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Gabriel Almada: from Argentina To Canada

Welcome to my new series, Ten Immigrants, Ten Interviews.

You guys all know my story by now, and you have a pretty good idea of what my life in Canada looks like. I thought it was time to let other immigrants and new Canadians speak. I contacted ten of them, who each have their own story, their own reasons to come to Canada, their own point of view on how life is up North in the igloos. They all answered ten questions, bringing a new perspective on immigration.

A new post will be published every Saturday.

Gabriel Almada

Gabriel has an amazing immigration story, full of ups and downs, that he told in “Coming To Canada“.

He landed alone in Canada in 2000, and his wife and kids later met him there. But pretty much everything that could have gone wrong went wrong, starting with his job (or lack thereof). Eventually, his family stayed at his brother’s place, in the USA, while Gabriel had in Canada what he later called “the worse month in his life”. The odds seemed to be against him: no money, no job and a series a little things that almost made him give up. But suddenly, his luck turned. He found a job in Waterloo and little by little, he made it. His first paycheck arrived and he took his family to the C.N Tower. The Almada family is now Canadian-Argentinean and they still live in Waterloo, nearby Toronto.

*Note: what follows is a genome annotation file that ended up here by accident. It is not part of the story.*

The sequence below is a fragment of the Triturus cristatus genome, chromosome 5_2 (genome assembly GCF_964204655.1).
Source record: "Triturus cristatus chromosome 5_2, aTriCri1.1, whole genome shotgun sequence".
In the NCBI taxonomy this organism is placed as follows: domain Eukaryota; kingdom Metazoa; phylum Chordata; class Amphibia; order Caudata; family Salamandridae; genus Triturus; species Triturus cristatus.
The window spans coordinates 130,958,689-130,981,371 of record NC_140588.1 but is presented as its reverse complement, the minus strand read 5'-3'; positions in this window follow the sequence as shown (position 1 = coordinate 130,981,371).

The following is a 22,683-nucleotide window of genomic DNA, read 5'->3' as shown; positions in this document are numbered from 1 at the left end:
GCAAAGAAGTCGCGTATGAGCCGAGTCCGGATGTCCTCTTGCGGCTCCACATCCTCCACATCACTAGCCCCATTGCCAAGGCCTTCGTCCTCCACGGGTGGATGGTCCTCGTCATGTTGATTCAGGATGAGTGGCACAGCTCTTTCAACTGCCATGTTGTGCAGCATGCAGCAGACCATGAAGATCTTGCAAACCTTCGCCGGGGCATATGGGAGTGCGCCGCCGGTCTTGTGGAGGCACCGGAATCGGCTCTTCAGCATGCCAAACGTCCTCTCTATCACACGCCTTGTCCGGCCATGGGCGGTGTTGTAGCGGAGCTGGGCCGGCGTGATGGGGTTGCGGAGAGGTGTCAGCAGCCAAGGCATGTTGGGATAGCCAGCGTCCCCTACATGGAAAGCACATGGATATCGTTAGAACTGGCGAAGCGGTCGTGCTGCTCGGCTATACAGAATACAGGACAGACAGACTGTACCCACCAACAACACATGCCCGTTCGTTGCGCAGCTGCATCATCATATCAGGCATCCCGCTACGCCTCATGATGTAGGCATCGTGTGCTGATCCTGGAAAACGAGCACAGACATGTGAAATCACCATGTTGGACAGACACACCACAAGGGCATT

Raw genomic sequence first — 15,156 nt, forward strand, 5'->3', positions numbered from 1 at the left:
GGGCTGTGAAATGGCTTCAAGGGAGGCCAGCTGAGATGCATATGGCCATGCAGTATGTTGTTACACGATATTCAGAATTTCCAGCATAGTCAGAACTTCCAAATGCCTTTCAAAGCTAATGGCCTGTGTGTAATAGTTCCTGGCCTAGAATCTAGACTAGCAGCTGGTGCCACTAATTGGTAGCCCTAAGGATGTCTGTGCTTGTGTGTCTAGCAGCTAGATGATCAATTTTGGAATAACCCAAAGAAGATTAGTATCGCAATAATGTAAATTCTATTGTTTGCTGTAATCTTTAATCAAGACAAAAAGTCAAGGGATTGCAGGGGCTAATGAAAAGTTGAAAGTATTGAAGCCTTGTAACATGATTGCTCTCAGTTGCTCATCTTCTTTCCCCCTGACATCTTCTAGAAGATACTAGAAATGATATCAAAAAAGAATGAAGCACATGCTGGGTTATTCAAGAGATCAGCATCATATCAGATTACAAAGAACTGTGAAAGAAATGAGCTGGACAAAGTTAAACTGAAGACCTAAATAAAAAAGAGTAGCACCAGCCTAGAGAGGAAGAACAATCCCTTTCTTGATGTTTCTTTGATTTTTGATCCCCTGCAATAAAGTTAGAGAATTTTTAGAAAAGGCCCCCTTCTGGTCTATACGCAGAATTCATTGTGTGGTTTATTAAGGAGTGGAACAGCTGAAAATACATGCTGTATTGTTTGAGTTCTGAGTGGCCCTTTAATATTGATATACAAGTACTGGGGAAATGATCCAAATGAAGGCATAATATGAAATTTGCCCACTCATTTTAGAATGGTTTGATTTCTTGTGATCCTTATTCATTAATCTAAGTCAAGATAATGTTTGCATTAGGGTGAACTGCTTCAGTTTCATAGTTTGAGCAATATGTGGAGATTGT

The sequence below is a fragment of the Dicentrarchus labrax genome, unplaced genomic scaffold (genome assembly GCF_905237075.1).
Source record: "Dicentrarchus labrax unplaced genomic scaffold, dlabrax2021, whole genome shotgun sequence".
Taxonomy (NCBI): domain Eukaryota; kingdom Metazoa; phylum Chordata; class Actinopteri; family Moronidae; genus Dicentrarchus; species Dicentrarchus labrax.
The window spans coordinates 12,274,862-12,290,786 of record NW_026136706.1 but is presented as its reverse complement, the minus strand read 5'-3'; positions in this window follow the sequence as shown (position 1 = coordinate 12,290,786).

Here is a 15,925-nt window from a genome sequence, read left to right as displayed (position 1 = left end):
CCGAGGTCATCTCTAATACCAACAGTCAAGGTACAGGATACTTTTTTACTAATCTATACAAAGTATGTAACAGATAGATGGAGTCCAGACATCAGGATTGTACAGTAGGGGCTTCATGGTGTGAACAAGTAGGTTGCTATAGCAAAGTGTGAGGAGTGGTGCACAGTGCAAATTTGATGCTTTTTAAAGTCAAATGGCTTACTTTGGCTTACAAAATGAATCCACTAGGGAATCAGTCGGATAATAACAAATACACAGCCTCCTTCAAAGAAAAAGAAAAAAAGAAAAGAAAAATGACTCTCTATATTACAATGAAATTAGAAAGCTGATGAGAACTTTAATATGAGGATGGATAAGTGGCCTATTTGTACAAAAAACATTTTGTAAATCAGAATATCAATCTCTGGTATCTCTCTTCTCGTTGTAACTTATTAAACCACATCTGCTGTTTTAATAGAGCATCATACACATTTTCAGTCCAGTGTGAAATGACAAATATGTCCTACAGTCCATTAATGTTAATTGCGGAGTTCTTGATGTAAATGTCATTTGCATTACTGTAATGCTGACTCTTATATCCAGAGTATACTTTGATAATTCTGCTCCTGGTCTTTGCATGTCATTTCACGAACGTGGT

Gabriel has an amazing sense of humor and he is a great storyteller. He blogs about his life as a Canadian-Argentinean in the popular blog, Live from Waterloo, written in both Spanish and English. He is a must read for any prospective immigrant: he experienced a lot, the good, the bad and the ugly.

What brought you to Canada?

I guess we came to Canada looking for peace, stability, a better present for us and a better future for our kids. I believe that we have achieved all that already (we’ve been living in Canada for 9 years now).

The idea of coming to live in Canada came in late 1999. My wife knew I had always wanted to know this country, and one day she found an ad in the newspaper, saying that the Canadian Embassy had a special workshop for IT professionals. We decided to give it a shot, but still without the idea of leaving; I filled and mailed the form they sent and soon got my invitation back. It wasn’t until I actually showed up and was told that I had already qualified for immigration that I started to think about this as a certainty more than a ‘wouldn’t it be nice’ thing..